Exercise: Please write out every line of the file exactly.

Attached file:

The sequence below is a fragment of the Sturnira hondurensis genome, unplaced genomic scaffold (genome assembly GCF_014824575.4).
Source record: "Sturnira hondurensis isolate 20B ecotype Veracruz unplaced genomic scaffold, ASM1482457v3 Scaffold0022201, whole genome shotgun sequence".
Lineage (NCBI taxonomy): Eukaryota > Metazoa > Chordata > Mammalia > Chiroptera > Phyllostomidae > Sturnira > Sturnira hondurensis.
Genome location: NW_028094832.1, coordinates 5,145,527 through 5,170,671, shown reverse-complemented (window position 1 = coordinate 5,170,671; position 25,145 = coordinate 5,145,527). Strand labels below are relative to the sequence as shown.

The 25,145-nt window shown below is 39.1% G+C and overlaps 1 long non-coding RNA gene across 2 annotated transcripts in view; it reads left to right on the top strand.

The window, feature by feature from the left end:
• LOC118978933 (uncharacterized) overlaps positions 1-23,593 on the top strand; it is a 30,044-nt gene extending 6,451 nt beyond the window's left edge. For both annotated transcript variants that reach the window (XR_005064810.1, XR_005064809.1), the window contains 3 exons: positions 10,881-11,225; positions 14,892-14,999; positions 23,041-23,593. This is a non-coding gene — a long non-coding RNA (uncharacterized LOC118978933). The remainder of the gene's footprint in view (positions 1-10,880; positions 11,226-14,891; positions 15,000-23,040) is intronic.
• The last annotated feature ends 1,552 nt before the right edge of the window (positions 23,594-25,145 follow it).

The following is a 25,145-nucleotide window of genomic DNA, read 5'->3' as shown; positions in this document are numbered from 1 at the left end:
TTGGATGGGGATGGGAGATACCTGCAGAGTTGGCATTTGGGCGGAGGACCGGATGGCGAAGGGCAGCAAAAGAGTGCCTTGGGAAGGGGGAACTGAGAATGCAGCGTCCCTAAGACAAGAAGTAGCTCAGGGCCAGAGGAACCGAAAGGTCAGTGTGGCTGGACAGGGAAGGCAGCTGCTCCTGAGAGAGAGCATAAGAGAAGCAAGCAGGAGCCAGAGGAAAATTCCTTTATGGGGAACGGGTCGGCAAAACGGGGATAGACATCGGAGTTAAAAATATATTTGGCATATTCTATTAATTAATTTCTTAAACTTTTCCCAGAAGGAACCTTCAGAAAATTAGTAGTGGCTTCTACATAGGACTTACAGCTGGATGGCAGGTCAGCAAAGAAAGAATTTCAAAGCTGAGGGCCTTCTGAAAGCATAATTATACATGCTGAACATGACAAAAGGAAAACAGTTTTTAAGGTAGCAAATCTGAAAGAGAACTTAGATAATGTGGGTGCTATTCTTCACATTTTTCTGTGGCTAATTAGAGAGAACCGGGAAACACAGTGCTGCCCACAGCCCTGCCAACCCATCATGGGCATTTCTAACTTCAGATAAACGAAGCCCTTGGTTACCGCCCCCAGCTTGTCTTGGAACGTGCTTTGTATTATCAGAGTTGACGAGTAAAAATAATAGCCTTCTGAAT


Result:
The sequence below is a fragment of the Sturnira hondurensis genome, unplaced genomic scaffold (genome assembly GCF_014824575.4).
Source record: "Sturnira hondurensis isolate 20B ecotype Veracruz unplaced genomic scaffold, ASM1482457v3 Scaffold0022201, whole genome shotgun sequence".
Lineage (NCBI taxonomy): Eukaryota > Metazoa > Chordata > Mammalia > Chiroptera > Phyllostomidae > Sturnira > Sturnira hondurensis.
Genome location: NW_028094832.1, coordinates 5,145,527 through 5,170,671, shown reverse-complemented (window position 1 = coordinate 5,170,671; position 25,145 = coordinate 5,145,527). Strand labels below are relative to the sequence as shown.

The 25,145-nt window shown below is 39.1% G+C and overlaps 1 long non-coding RNA gene across 2 annotated transcripts in view; it reads left to right on the top strand.

The window, feature by feature from the left end:
• LOC118978933 (uncharacterized) overlaps positions 1-23,593 on the top strand; it is a 30,044-nt gene extending 6,451 nt beyond the window's left edge. For both annotated transcript variants that reach the window (XR_005064810.1, XR_005064809.1), the window contains 3 exons: positions 10,881-11,225; positions 14,892-14,999; positions 23,041-23,593. This is a non-coding gene — a long non-coding RNA (uncharacterized LOC118978933). The remainder of the gene's footprint in view (positions 1-10,880; positions 11,226-14,891; positions 15,000-23,040) is intronic.
• The last annotated feature ends 1,552 nt before the right edge of the window (positions 23,594-25,145 follow it).

The following is a 25,145-nucleotide window of genomic DNA, read 5'->3' as shown; positions in this document are numbered from 1 at the left end:
TTGGATGGGGATGGGAGATACCTGCAGAGTTGGCATTTGGGCGGAGGACCGGATGGCGAAGGGCAGCAAAAGAGTGCCTTGGGAAGGGGGAACTGAGAATGCAGCGTCCCTAAGACAAGAAGTAGCTCAGGGCCAGAGGAACCGAAAGGTCAGTGTGGCTGGACAGGGAAGGCAGCTGCTCCTGAGAGAGAGCATAAGAGAAGCAAGCAGGAGCCAGAGGAAAATTCCTTTATGGGGAACGGGTCGGCAAAACGGGGATAGACATCGGAGTTAAAAATATATTTGGCATATTCTATTAATTAATTTCTTAAACTTTTCCCAGAAGGAACCTTCAGAAAATTAGTAGTGGCTTCTACATAGGACTTACAGCTGGATGGCAGGTCAGCAAAGAAAGAATTTCAAAGCTGAGGGCCTTCTGAAAGCATAATTATACATGCTGAACATGACAAAAGGAAAACAGTTTTTAAGGTAGCAAATCTGAAAGAGAACTTAGATAATGTGGGTGCTATTCTTCACATTTTTCTGTGGCTAATTAGAGAGAACCGGGAAACACAGTGCTGCCCACAGCCCTGCCAACCCATCATGGGCATTTCTAACTTCAGATAAACGAAGCCCTTGGTTACCGCCCCCAGCTTGTCTTGGAACGTGCTTTGTATTATCAGAGTTGACGAGTAAAAATAATAGCCTTCTGAAT